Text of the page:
A strong business climate needs a plentiful labor supply to meet the needs of incoming and expanding companies. Gov. Youngkin makes the case that Virginia can meet those needs as well. “One of the most emphasized areas of our workforce efforts is keeping people here,” he points out. “Starting with our veteran population, we have over 700,000 veterans in Virginia, over 150,000 active duty or reservists in Virginia, and we want to keep them all here. This is an extremely well trained, dedicated and committed group of Virginians who can anchor so many of our workforce initiatives across every industry.”
The governor says recently passed legislation to thank them includes retirement benefit tax cuts and measures to provide spousal support and reciprocity on licenses to allow families to transition into Virginia and to stay. “This package of ways to support our veterans is critically important,” he says, “and I want them to stay here.”
Youngkin says Boeing’s plan to move its global headquarters to Virginia included a significant commitment to the Virginia Tech Innovation Campus and establishing the Boeing Center for Veteran Transition and Military Families. “That’s a big statement as we bring together companies like Boeing and our V3 program, which is Virginia Values Veterans. More than 2,000 companies now are part of that program, looking to hire veterans and keep our active-duty military here when they transition into their next chapter. This whole ecosystem is incredibly important.”
High school and college graduates are another of the governor’s workforce demographic priorities. Providing enhanced apprenticeships and internships and other pathways to the workforce directly out of high school in high-demand areas is one focus. Expanding dual enrollment with Virginia’s community colleges is another.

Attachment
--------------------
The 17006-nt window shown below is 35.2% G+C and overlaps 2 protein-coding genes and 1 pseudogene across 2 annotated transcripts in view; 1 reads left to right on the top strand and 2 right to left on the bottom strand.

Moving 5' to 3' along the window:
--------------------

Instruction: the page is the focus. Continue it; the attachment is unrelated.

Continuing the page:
“We have got to keep our college kids here,” says the governor. “We have extraordinary colleges and universities, and I want every one of those graduates to stay in Virginia. That’s why when we see announcements from companies like Lego and industries like indoor growing with companies like Plenty and AeroFarms, these are the kinds of next-gen opportunities that so many of our college students are looking to engage in.
“The excitement that comes with announcements like I had today with Thermo Fisher Scientific [expanding its bioanalytic laboratory operations in Richmond, adding 500 jobs in the next three years] is about their tapping into Virginia Commonwealth and Virginia State — all our life sciences curricula,” says Youngkin. “This includes our high schoolers who want to come and see what it means to be part of the life sciences industry. We will work with this entire group of young people to not only educate in an extraordinary way, but we will work to keep them in the Commonwealth.”